There is no doubt that tribal people in India are among its most dispossessed and savagely oppressed. But I find erroneous and indeed perilous the claim that recourse to arms is the inevitable result of such exploitation, or even moral justification for violence. Less than 25 per cent of India's tribal regions are affected by Maoist violence even today, and even in these districts there is no evidence of mass support of all or most tribal people for the ‘dadas' and ‘didis' in military fatigues who fight in their name.

This also does not mean that those who are not fighting with weapons or conspiratorial guerrilla warfare are passively submitting to their subjugation. On the contrary, large tracts of these regions are rife with diverse and creative forms of democratic dissent. The binary opposition between violent resistance on the one hand, and surrender and complicity on the other, posited by Maoist ideologues like Ganapathi, is spurious and dangerous. ‘Either you were with the slaves,' he declares,' in which case Spartacus and the rebels represented a just cause and spoke the truth, or you were with the slave-owners'. Curiously, a Bushism.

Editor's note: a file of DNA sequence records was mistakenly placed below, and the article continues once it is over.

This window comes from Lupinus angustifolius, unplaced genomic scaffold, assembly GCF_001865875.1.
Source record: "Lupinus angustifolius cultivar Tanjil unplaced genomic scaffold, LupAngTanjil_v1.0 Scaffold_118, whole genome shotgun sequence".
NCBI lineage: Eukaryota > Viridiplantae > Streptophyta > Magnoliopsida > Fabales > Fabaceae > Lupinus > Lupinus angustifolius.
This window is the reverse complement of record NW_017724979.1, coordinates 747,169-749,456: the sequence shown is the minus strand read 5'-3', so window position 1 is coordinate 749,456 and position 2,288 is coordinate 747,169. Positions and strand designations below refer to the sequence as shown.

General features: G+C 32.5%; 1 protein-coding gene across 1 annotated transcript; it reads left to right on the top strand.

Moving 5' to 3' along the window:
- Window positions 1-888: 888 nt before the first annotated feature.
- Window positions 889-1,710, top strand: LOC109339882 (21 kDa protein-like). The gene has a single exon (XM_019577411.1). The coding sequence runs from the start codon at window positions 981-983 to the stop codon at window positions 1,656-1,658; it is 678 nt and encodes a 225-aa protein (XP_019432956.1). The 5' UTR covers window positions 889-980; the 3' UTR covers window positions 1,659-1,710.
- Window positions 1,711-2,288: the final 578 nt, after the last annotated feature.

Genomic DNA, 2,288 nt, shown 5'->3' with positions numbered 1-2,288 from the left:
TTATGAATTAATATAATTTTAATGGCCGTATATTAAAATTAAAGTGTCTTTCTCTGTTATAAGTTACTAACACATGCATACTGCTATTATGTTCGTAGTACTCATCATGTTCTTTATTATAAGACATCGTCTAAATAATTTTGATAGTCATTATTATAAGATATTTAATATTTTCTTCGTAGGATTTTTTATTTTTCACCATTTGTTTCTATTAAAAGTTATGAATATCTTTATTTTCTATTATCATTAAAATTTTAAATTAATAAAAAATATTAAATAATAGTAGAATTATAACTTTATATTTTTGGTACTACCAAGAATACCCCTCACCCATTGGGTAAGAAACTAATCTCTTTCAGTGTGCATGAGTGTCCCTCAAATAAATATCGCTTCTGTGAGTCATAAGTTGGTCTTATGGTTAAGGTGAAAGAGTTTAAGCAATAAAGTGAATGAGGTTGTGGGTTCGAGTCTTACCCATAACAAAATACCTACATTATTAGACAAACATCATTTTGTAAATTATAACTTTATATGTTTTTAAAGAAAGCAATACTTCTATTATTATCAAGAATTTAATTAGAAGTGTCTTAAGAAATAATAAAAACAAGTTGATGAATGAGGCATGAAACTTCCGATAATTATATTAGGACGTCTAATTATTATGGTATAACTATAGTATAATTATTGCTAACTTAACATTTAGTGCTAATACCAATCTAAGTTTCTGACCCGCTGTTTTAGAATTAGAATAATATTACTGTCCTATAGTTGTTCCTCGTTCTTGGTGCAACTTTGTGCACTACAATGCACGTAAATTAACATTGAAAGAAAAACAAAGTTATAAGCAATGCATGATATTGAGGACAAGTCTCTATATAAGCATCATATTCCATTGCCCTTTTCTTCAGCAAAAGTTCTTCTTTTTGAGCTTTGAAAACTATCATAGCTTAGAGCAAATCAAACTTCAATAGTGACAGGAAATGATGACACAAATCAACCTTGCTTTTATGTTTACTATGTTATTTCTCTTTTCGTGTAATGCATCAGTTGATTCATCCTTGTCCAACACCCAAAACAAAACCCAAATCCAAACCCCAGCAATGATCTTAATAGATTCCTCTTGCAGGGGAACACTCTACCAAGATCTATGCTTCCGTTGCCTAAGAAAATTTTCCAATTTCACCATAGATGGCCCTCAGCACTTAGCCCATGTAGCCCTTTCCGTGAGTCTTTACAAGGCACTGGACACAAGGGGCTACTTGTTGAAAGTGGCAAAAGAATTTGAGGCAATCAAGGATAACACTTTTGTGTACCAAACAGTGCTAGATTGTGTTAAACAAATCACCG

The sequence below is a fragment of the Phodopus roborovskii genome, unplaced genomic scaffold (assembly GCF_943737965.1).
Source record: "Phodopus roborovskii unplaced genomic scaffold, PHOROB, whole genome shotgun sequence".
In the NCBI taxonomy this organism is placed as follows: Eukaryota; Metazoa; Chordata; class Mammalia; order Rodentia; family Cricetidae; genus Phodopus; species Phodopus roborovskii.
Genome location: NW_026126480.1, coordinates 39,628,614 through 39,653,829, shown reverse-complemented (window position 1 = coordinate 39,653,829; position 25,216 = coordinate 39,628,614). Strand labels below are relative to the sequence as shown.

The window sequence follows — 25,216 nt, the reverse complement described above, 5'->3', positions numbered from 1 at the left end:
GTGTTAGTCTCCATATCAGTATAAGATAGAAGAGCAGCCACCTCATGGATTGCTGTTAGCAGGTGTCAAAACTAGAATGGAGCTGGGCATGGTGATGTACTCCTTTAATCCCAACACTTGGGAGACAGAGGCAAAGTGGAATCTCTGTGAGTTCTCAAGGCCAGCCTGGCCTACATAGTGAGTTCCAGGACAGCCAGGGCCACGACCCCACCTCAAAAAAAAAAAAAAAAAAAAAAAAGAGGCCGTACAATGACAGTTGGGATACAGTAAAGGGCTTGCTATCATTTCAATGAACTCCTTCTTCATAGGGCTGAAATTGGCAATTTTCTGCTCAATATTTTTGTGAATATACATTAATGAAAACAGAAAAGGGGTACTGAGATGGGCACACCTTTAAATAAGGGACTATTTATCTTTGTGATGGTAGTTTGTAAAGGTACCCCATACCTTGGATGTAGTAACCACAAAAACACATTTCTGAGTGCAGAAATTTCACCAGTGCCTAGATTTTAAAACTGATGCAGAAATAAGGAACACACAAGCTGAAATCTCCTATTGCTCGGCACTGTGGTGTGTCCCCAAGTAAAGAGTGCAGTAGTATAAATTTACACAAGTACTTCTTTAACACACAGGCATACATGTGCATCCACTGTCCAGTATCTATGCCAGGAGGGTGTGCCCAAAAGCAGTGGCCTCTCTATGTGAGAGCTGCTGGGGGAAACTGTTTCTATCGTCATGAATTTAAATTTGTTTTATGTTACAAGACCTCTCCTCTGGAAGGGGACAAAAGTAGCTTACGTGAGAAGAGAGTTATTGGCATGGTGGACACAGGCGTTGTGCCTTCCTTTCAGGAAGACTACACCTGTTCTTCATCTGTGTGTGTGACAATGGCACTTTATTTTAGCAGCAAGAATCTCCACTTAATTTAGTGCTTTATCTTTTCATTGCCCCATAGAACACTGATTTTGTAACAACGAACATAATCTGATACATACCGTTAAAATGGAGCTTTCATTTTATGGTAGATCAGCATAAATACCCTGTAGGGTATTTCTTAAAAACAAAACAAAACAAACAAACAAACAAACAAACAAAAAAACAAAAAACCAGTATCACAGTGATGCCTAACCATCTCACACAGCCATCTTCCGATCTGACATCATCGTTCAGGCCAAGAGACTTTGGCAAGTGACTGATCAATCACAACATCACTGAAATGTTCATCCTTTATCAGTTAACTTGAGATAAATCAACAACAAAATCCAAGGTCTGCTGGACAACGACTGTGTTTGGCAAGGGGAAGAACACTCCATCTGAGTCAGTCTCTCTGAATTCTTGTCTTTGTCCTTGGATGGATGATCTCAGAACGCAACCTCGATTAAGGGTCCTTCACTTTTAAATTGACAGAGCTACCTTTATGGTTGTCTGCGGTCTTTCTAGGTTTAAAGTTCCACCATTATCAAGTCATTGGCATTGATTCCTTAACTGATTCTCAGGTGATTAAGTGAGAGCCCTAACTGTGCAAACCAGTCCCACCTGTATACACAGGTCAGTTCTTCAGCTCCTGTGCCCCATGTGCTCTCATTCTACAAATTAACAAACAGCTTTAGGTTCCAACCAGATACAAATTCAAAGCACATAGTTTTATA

We observed in my earlier column that violent killing of civilians by Maoists occasionally is followed by explanations that such deaths are inevitable as a kind of ‘collateral damage', and expressions of ‘regret'. But even such rare ‘regret' is missing when those killed by Maoists are men in uniform. Most commentators sympathetic to Maoist struggles regard these men to be agents of an oppressive state; therefore their deaths (even by mines or guerrilla attacks rather than conventional face to face battle) are deemed to be fully legitimate.